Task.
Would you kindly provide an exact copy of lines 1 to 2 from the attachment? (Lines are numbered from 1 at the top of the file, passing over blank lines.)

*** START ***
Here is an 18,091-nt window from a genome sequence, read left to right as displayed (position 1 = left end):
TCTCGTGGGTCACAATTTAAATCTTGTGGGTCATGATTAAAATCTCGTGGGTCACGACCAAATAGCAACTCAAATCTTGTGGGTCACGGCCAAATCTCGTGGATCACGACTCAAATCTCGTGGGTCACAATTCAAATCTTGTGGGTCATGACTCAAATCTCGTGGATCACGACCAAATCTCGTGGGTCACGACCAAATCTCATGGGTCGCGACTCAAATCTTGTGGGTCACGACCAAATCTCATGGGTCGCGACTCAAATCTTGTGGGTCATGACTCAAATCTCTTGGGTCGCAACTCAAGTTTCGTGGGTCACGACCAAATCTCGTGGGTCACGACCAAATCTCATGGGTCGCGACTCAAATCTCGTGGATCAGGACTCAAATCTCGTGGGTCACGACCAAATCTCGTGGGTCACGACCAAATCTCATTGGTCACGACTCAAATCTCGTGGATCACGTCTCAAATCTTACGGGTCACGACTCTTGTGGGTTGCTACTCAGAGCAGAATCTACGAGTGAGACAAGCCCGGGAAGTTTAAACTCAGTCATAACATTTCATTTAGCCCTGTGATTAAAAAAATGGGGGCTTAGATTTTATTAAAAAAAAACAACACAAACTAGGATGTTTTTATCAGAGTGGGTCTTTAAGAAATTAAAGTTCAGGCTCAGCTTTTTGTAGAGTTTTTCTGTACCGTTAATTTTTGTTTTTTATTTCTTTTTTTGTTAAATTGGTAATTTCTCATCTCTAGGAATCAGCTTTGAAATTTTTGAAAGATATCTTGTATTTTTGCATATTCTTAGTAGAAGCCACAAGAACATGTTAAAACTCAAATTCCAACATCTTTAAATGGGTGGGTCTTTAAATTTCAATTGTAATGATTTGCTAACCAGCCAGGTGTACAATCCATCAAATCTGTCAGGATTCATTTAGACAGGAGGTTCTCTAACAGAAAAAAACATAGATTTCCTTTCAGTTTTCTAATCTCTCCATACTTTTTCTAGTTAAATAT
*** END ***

Here is an 18,091-nt window from a genome sequence, read left to right as displayed (position 1 = left end):
TCTCGTGGGTCACAATTTAAATCTTGTGGGTCATGATTAAAATCTCGTGGGTCACGACCAAATAGCAACTCAAATCTTGTGGGTCACGGCCAAATCTCGTGGATCACGACTCAAATCTCGTGGGTCACAATTCAAATCTTGTGGGTCATGACTCAAATCTCGTGGATCACGACCAAATCTCGTGGGTCACGACCAAATCTCATGGGTCGCGACTCAAATCTTGTGGGTCACGACCAAATCTCATGGGTCGCGACTCAAATCTTGTGGGTCATGACTCAAATCTCTTGGGTCGCAACTCAAGTTTCGTGGGTCACGACCAAATCTCGTGGGTCACGACCAAATCTCATGGGTCGCGACTCAAATCTCGTGGATCAGGACTCAAATCTCGTGGGTCACGACCAAATCTCGTGGGTCACGACCAAATCTCATTGGTCACGACTCAAATCTCGTGGATCACGTCTCAAATCTTACGGGTCACGACTCTTGTGGGTTGCTACTCAGAGCAGAATCTACGAGTGAGACAAGCCCGGGAAGTTTAAACTCAGTCATAACATTTCATTTAGCCCTGTGATTAAAAAAATGGGGGCTTAGATTTTATTAAAAAAAAACAACACAAACTAGGATGTTTTTATCAGAGTGGGTCTTTAAGAAATTAAAGTTCAGGCTCAGCTTTTTGTAGAGTTTTTCTGTACCGTTAATTTTTGTTTTTTATTTCTTTTTTTGTTAAATTGGTAATTTCTCATCTCTAGGAATCAGCTTTGAAATTTTTGAAAGATATCTTGTATTTTTGCATATTCTTAGTAGAAGCCACAAGAACATGTTAAAACTCAAATTCCAACATCTTTAAATGGGTGGGTCTTTAAATTTCAATTGTAATGATTTGCTAACCAGCCAGGTGTACAATCCATCAAATCTGTCAGGATTCATTTAGACAGGAGGTTCTCTAACAGAAAAAAACATAGATTTCCTTTCAGTTTTCTAATCTCTCCATACTTTTTCTAGTTAAATAT